Robert Coe is Professor in the School of Education and Director of the Centre for Evaluation and Monitoring (CEM), Durham University. Before embarking on an academic career, Rob Coe was a teacher of mathematics, with experience in a range of secondary schools and colleges. He left teaching in 1995 to study full-time for a PhD at Durham University, and then stayed on as a Research Associate and Lecturer.
His research interests are wide-ranging and include: evaluation methodology; Evidence-Based Education and the involvement of practitioners in research; school effectiveness and improvement, including the methodology of school effectiveness research; the use and effects of feedback, especially in performance monitoring information systems; and the statistical comparability of examinations in different subjects and over time.
His teaching is also varied, including research methods courses from undergraduate to Ed.D. level, and specialist Masters level courses in Experiments in Education and in Educational Assessment, as well as contributing to initial teacher training. His methodological expertise lies in areas such as general statistical analysis, experimental design, meta-analysis, multilevel modelling, construct measurement and item response models.
The Sutton Trust published a report in October 2014 titled ’What makes a Great Teacher?’ a review of the under pinning research by Professor Rob Coe.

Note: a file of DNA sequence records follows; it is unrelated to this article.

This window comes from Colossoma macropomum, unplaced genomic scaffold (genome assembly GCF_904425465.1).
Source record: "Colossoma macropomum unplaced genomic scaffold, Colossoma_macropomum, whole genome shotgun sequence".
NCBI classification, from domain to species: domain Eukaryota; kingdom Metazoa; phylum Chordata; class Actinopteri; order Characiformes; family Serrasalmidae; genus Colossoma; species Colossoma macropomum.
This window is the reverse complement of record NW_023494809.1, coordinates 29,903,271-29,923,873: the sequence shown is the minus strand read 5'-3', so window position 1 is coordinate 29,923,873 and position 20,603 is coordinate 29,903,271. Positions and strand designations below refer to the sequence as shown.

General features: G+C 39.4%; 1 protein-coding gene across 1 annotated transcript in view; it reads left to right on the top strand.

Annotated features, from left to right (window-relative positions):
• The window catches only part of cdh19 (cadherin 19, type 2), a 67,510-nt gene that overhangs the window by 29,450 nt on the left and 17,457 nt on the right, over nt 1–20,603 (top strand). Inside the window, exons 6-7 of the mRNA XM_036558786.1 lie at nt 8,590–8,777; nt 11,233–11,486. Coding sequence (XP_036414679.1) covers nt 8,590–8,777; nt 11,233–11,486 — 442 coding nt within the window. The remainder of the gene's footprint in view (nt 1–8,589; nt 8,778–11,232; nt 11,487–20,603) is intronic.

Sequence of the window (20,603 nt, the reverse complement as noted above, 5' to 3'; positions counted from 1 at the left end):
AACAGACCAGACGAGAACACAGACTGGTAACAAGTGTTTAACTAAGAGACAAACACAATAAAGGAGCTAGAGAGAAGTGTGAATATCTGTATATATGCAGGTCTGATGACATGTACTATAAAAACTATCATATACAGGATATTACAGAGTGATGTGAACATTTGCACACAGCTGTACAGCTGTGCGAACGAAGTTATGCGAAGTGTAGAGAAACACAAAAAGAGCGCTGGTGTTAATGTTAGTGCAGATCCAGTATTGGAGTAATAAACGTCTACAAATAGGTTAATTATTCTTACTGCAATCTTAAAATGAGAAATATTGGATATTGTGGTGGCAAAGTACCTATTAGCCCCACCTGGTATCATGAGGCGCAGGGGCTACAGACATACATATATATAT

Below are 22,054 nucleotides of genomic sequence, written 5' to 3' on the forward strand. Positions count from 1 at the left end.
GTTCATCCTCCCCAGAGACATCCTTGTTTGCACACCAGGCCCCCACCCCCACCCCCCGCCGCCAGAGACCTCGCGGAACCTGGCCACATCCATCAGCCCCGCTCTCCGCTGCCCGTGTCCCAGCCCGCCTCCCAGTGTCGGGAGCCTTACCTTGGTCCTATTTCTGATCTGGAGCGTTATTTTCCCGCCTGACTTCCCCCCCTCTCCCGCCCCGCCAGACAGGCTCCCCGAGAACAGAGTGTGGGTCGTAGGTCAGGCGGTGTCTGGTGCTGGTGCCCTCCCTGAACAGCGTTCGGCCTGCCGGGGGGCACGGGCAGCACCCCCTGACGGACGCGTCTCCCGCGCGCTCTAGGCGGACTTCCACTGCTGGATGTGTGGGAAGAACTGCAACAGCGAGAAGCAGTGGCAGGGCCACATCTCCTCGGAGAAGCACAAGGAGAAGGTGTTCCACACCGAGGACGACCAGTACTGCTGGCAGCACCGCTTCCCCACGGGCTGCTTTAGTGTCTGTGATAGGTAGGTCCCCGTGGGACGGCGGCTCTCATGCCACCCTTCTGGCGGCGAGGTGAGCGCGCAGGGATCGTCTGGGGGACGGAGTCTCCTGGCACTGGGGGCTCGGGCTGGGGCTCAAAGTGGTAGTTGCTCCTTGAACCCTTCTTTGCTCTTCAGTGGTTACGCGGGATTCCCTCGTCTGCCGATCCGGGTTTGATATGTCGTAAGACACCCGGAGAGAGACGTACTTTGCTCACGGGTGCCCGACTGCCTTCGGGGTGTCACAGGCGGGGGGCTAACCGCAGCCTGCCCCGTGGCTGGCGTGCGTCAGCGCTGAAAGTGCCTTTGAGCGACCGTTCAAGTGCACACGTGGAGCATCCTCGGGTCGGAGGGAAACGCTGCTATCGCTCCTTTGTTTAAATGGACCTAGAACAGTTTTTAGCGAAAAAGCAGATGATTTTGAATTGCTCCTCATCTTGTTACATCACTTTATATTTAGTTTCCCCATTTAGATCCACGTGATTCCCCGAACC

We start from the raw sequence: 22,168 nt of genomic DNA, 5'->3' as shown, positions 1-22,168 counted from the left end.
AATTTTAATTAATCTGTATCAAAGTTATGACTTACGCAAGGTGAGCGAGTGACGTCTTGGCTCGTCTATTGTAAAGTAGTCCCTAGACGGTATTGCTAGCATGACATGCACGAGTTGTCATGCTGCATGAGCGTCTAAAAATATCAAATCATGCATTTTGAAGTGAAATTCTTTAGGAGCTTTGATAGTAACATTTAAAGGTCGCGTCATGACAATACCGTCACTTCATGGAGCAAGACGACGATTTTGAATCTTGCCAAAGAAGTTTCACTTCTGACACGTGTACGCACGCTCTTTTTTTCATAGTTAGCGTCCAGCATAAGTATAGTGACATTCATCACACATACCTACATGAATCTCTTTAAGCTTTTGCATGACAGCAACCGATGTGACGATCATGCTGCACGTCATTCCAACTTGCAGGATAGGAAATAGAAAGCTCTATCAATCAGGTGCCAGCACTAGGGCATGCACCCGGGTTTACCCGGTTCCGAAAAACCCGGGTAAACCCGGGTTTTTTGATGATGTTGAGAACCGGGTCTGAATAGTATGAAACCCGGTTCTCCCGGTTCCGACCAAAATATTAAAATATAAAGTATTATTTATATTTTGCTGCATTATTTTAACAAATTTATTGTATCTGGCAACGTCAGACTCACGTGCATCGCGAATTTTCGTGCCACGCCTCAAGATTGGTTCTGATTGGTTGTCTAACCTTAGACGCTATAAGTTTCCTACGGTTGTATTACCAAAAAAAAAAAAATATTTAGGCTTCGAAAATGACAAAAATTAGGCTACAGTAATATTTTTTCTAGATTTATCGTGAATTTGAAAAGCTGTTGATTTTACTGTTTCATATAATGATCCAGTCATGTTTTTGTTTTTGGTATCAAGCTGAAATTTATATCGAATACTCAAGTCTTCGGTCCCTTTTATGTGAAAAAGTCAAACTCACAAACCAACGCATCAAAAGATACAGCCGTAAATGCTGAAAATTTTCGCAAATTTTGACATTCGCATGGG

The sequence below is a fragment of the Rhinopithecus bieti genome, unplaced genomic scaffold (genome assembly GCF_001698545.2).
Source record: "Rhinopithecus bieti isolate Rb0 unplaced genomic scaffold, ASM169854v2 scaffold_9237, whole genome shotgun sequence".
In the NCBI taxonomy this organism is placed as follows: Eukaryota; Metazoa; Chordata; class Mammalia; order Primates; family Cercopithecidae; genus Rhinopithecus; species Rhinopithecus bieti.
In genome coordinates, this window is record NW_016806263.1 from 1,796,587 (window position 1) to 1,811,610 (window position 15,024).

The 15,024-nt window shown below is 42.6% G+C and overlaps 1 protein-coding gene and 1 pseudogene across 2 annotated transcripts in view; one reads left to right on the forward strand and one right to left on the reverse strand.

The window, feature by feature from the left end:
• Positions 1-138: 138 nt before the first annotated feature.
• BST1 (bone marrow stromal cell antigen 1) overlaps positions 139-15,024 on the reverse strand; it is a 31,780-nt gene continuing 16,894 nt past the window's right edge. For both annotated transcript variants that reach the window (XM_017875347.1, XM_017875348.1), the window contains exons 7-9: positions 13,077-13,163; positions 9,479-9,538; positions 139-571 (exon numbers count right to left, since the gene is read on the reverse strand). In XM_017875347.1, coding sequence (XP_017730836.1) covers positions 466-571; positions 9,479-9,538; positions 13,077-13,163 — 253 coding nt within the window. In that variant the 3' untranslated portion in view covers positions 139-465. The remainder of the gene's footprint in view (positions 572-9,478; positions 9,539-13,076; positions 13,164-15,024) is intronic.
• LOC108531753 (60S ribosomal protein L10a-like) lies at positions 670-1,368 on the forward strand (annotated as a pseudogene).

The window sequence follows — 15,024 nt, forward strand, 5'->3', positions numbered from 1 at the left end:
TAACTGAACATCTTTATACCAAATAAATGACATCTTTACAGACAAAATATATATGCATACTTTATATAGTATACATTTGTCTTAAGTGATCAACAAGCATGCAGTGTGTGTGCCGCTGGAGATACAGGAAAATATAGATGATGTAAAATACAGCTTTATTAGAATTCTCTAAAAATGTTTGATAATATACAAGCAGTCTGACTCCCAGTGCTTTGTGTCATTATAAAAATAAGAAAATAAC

This report reviews over 200 pieces of research to identify the elements of teaching with the strongest evidence of improving attainment. It finds some common practices can be harmful to learning and have no grounding in research. Specific practices which are supported by good evidence of their effectiveness are also examined and six key factors that contribute to great teaching are identified. The report also analyses different methods of evaluating teaching including: using ‘value-added’ results from student test scores; observing classroom teaching; and getting students to rate the quality of their teaching.
The two factors with the strongest evidence of improving pupil attainment are:
- teachers’ content knowledge, including their ability to understand how students think about a
- subject and identify common misconceptions
- quality of instruction, which includes using strategies like effective questioning and the use of assessment
Specific practices which have good evidence of improving attainment include:
- challenging students to identify the reason why an activity is taking place in the lesson
- asking a large number of questions and checking the responses of all students
- spacing-out study or practice on a given topic, with gaps in between for forgetting
- making students take tests or generate answers, even before they have been taught the material
Common practices which are not supported by evidence include:
- using praise lavishly
- allowing learners to discover key ideas by themselves
- grouping students by ability
- presenting information to students based on their “preferred learning style”Full report can be found HERE